…and set off for the quilting shops for fabric. Two stores later, voila! We found a Southwest abstract in several color schemes. There we sat on the floor of a fortunately empty store, bolts all around us and two store cats wending their way in between us, and we made our decisions.

As I drove home after our purchase, I was utterly amazed that in one short afternoon we had both designed the wall hanging and bought the fabric! I had expected a much more laborious process. Our success lay in Joycelyn’s innate design sense, which meant that, even without the element of color, she knew immediately what she liked and didn’t like. Combined with my experience in which details would likely work and which presented too many problems or conflicted with the overall design, we had made short work of the whole designing process.

Then began several weeks of communication with each other whenever there were decisions to be made about colors and other details, sometimes in person and sometimes via photographs and e-mails. We were both startled at the number of times we had been independently thinking of the same change. We progressed through the paper true-to-size layout…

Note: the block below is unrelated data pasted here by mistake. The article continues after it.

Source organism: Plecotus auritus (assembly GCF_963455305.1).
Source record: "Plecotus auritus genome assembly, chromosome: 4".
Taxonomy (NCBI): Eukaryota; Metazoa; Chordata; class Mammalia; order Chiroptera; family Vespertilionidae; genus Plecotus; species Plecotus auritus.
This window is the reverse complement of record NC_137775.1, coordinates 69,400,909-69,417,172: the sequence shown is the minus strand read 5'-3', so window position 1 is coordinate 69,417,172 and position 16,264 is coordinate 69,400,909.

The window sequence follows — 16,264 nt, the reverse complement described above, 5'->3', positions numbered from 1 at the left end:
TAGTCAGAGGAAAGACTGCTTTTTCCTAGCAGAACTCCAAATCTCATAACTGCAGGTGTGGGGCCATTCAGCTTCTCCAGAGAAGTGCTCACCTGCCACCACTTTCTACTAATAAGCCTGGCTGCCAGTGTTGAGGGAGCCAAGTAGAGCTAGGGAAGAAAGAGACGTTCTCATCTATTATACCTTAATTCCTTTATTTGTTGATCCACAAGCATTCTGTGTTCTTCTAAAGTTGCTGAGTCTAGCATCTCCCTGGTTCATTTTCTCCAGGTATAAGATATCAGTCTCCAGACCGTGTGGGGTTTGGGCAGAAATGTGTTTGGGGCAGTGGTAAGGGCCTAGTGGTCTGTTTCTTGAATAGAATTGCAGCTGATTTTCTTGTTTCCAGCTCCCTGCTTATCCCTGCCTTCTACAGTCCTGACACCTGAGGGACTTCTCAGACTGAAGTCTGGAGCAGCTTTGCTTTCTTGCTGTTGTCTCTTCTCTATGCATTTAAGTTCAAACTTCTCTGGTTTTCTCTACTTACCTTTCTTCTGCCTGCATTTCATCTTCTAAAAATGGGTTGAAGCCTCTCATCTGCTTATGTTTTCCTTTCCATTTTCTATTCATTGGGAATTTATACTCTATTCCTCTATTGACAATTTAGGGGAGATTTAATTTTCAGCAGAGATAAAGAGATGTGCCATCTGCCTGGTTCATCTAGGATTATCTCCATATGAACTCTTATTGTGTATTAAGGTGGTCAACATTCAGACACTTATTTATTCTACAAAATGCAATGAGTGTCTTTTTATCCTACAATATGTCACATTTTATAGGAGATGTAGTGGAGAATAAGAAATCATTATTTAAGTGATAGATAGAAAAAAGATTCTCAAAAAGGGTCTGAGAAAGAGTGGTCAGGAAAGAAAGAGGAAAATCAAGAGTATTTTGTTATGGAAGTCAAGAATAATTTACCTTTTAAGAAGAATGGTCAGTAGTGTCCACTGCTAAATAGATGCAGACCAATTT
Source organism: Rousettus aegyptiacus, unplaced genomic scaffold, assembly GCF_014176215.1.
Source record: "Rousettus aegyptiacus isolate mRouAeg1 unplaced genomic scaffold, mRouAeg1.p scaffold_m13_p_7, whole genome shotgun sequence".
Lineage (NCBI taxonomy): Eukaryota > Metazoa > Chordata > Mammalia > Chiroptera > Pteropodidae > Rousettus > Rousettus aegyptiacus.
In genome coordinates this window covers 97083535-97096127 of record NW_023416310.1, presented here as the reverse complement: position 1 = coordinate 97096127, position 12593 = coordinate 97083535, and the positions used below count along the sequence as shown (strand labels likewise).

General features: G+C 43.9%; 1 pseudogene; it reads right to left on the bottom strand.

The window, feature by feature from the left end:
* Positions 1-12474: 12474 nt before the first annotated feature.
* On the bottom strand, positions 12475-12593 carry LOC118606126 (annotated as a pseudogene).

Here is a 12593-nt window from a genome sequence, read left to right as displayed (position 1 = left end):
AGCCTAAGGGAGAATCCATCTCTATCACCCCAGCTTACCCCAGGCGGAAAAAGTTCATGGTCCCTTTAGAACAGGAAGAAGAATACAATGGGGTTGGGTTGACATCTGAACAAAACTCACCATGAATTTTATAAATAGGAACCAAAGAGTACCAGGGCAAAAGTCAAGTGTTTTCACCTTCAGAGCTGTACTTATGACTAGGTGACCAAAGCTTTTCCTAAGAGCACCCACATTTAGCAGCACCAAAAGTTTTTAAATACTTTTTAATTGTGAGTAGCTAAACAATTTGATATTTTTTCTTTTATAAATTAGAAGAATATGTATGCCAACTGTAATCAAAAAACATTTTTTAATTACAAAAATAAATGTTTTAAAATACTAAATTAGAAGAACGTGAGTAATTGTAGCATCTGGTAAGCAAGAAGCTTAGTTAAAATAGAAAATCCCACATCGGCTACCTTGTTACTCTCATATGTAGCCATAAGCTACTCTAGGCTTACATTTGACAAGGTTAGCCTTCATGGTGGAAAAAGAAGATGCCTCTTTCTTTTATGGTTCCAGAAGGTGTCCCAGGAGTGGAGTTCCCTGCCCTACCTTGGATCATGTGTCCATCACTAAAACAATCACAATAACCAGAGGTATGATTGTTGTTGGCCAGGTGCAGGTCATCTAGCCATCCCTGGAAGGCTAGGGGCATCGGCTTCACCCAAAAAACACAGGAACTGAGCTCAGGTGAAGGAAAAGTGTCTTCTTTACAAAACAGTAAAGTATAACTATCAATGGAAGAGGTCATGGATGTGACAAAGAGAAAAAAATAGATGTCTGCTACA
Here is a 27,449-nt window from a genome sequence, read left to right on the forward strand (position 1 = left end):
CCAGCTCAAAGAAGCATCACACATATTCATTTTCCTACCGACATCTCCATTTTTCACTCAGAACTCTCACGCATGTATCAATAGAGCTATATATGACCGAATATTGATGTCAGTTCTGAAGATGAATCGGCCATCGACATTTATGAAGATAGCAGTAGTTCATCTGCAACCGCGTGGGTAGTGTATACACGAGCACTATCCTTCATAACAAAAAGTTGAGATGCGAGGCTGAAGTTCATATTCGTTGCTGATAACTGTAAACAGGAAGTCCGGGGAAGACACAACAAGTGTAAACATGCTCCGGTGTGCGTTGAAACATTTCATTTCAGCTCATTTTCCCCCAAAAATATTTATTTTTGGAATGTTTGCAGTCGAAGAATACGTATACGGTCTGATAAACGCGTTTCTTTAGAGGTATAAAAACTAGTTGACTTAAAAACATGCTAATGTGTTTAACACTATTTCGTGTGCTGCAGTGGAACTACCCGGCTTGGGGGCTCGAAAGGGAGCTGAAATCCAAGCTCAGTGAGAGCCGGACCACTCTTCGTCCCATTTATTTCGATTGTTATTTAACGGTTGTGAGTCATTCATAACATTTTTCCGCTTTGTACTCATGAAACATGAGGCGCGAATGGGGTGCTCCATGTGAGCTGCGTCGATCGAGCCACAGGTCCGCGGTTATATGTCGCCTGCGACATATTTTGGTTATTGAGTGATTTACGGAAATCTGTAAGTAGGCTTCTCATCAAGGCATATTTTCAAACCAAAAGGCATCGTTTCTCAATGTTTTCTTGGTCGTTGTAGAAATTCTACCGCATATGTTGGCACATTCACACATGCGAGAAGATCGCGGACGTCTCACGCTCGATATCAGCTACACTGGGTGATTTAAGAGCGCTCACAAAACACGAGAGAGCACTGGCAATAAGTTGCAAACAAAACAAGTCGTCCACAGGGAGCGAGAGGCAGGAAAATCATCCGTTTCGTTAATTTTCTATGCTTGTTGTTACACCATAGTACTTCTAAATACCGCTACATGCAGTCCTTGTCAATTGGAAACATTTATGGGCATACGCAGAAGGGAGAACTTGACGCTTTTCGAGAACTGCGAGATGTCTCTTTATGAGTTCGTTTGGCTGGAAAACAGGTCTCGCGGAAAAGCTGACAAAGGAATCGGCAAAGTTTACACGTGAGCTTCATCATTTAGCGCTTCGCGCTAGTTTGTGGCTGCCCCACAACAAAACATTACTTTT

…transfer of the layout to the background light teal fabric, grid quilting of the background…

…placement and sewing of the curving lines, and assembly and attachment of the circles without a hitch.

I couldn’t find the right color of cording for some of the circles, but found crocheting thread and braided it into two sizes, and we both liked the texture the braiding added and the tie-off of the threads that created some draped detail.